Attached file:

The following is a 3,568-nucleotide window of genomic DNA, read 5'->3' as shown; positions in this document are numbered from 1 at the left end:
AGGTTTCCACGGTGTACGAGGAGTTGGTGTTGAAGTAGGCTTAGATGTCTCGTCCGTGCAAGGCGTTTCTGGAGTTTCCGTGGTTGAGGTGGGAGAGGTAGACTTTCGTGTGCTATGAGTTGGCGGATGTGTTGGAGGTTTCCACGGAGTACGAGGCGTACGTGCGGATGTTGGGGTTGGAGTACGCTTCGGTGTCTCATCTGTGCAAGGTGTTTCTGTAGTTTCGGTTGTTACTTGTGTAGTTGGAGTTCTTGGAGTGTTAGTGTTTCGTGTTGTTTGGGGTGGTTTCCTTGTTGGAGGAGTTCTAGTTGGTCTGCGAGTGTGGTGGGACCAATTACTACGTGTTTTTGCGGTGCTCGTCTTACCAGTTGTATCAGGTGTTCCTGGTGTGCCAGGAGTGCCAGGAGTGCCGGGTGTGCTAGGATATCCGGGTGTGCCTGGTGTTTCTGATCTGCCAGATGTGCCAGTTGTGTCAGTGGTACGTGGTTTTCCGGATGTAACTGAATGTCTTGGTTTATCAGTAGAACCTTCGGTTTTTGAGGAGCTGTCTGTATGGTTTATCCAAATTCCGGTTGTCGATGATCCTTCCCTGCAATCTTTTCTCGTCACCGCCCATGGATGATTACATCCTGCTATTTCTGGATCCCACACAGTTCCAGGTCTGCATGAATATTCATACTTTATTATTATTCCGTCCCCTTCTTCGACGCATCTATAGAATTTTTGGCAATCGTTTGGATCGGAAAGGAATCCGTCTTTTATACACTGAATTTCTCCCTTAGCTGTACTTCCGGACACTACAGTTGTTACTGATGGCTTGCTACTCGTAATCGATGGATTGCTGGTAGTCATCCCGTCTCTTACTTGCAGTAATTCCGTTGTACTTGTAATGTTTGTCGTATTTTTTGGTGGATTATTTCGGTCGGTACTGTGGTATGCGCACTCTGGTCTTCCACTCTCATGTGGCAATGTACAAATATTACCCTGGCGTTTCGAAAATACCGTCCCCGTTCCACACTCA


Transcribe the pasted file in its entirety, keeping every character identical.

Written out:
The following is a 3,568-nucleotide window of genomic DNA, read 5'->3' as shown; positions in this document are numbered from 1 at the left end:
AGGTTTCCACGGTGTACGAGGAGTTGGTGTTGAAGTAGGCTTAGATGTCTCGTCCGTGCAAGGCGTTTCTGGAGTTTCCGTGGTTGAGGTGGGAGAGGTAGACTTTCGTGTGCTATGAGTTGGCGGATGTGTTGGAGGTTTCCACGGAGTACGAGGCGTACGTGCGGATGTTGGGGTTGGAGTACGCTTCGGTGTCTCATCTGTGCAAGGTGTTTCTGTAGTTTCGGTTGTTACTTGTGTAGTTGGAGTTCTTGGAGTGTTAGTGTTTCGTGTTGTTTGGGGTGGTTTCCTTGTTGGAGGAGTTCTAGTTGGTCTGCGAGTGTGGTGGGACCAATTACTACGTGTTTTTGCGGTGCTCGTCTTACCAGTTGTATCAGGTGTTCCTGGTGTGCCAGGAGTGCCAGGAGTGCCGGGTGTGCTAGGATATCCGGGTGTGCCTGGTGTTTCTGATCTGCCAGATGTGCCAGTTGTGTCAGTGGTACGTGGTTTTCCGGATGTAACTGAATGTCTTGGTTTATCAGTAGAACCTTCGGTTTTTGAGGAGCTGTCTGTATGGTTTATCCAAATTCCGGTTGTCGATGATCCTTCCCTGCAATCTTTTCTCGTCACCGCCCATGGATGATTACATCCTGCTATTTCTGGATCCCACACAGTTCCAGGTCTGCATGAATATTCATACTTTATTATTATTCCGTCCCCTTCTTCGACGCATCTATAGAATTTTTGGCAATCGTTTGGATCGGAAAGGAATCCGTCTTTTATACACTGAATTTCTCCCTTAGCTGTACTTCCGGACACTACAGTTGTTACTGATGGCTTGCTACTCGTAATCGATGGATTGCTGGTAGTCATCCCGTCTCTTACTTGCAGTAATTCCGTTGTACTTGTAATGTTTGTCGTATTTTTTGGTGGATTATTTCGGTCGGTACTGTGGTATGCGCACTCTGGTCTTCCACTCTCATGTGGCAATGTACAAATATTACCCTGGCGTTTCGAAAATACCGTCCCCGTTCCACACTCA